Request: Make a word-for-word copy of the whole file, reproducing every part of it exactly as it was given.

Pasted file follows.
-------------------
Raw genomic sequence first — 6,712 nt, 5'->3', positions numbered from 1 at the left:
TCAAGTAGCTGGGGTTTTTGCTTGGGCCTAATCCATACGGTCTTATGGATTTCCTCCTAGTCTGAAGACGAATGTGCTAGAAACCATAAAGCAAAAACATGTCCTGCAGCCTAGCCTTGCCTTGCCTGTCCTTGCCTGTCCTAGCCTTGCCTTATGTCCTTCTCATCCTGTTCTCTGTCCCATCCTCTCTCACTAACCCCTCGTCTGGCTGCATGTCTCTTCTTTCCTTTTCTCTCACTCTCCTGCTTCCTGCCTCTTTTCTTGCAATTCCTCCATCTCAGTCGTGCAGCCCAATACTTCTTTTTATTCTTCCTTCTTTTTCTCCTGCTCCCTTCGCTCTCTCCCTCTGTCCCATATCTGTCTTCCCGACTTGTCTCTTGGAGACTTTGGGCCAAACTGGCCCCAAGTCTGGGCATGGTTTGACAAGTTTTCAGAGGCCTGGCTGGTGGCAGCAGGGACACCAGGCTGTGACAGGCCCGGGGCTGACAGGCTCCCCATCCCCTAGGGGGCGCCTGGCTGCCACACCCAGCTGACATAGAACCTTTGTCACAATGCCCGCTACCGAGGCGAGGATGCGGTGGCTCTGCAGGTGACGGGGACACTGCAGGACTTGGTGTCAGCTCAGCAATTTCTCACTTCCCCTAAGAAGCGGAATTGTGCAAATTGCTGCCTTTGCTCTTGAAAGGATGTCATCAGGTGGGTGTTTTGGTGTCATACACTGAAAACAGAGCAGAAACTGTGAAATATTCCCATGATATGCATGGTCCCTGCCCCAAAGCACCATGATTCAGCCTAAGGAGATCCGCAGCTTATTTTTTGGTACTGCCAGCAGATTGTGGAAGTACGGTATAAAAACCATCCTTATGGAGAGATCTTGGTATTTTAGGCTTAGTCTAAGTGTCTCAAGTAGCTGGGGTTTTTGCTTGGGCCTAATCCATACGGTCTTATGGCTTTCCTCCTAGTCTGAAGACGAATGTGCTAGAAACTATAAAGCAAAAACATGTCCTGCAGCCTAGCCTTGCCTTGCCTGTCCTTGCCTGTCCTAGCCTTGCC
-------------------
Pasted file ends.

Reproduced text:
Raw genomic sequence first — 6,712 nt, 5'->3', positions numbered from 1 at the left:
TCAAGTAGCTGGGGTTTTTGCTTGGGCCTAATCCATACGGTCTTATGGATTTCCTCCTAGTCTGAAGACGAATGTGCTAGAAACCATAAAGCAAAAACATGTCCTGCAGCCTAGCCTTGCCTTGCCTGTCCTTGCCTGTCCTAGCCTTGCCTTATGTCCTTCTCATCCTGTTCTCTGTCCCATCCTCTCTCACTAACCCCTCGTCTGGCTGCATGTCTCTTCTTTCCTTTTCTCTCACTCTCCTGCTTCCTGCCTCTTTTCTTGCAATTCCTCCATCTCAGTCGTGCAGCCCAATACTTCTTTTTATTCTTCCTTCTTTTTCTCCTGCTCCCTTCGCTCTCTCCCTCTGTCCCATATCTGTCTTCCCGACTTGTCTCTTGGAGACTTTGGGCCAAACTGGCCCCAAGTCTGGGCATGGTTTGACAAGTTTTCAGAGGCCTGGCTGGTGGCAGCAGGGACACCAGGCTGTGACAGGCCCGGGGCTGACAGGCTCCCCATCCCCTAGGGGGCGCCTGGCTGCCACACCCAGCTGACATAGAACCTTTGTCACAATGCCCGCTACCGAGGCGAGGATGCGGTGGCTCTGCAGGTGACGGGGACACTGCAGGACTTGGTGTCAGCTCAGCAATTTCTCACTTCCCCTAAGAAGCGGAATTGTGCAAATTGCTGCCTTTGCTCTTGAAAGGATGTCATCAGGTGGGTGTTTTGGTGTCATACACTGAAAACAGAGCAGAAACTGTGAAATATTCCCATGATATGCATGGTCCCTGCCCCAAAGCACCATGATTCAGCCTAAGGAGATCCGCAGCTTATTTTTTGGTACTGCCAGCAGATTGTGGAAGTACGGTATAAAAACCATCCTTATGGAGAGATCTTGGTATTTTAGGCTTAGTCTAAGTGTCTCAAGTAGCTGGGGTTTTTGCTTGGGCCTAATCCATACGGTCTTATGGCTTTCCTCCTAGTCTGAAGACGAATGTGCTAGAAACTATAAAGCAAAAACATGTCCTGCAGCCTAGCCTTGCCTTGCCTGTCCTTGCCTGTCCTAGCCTTGCC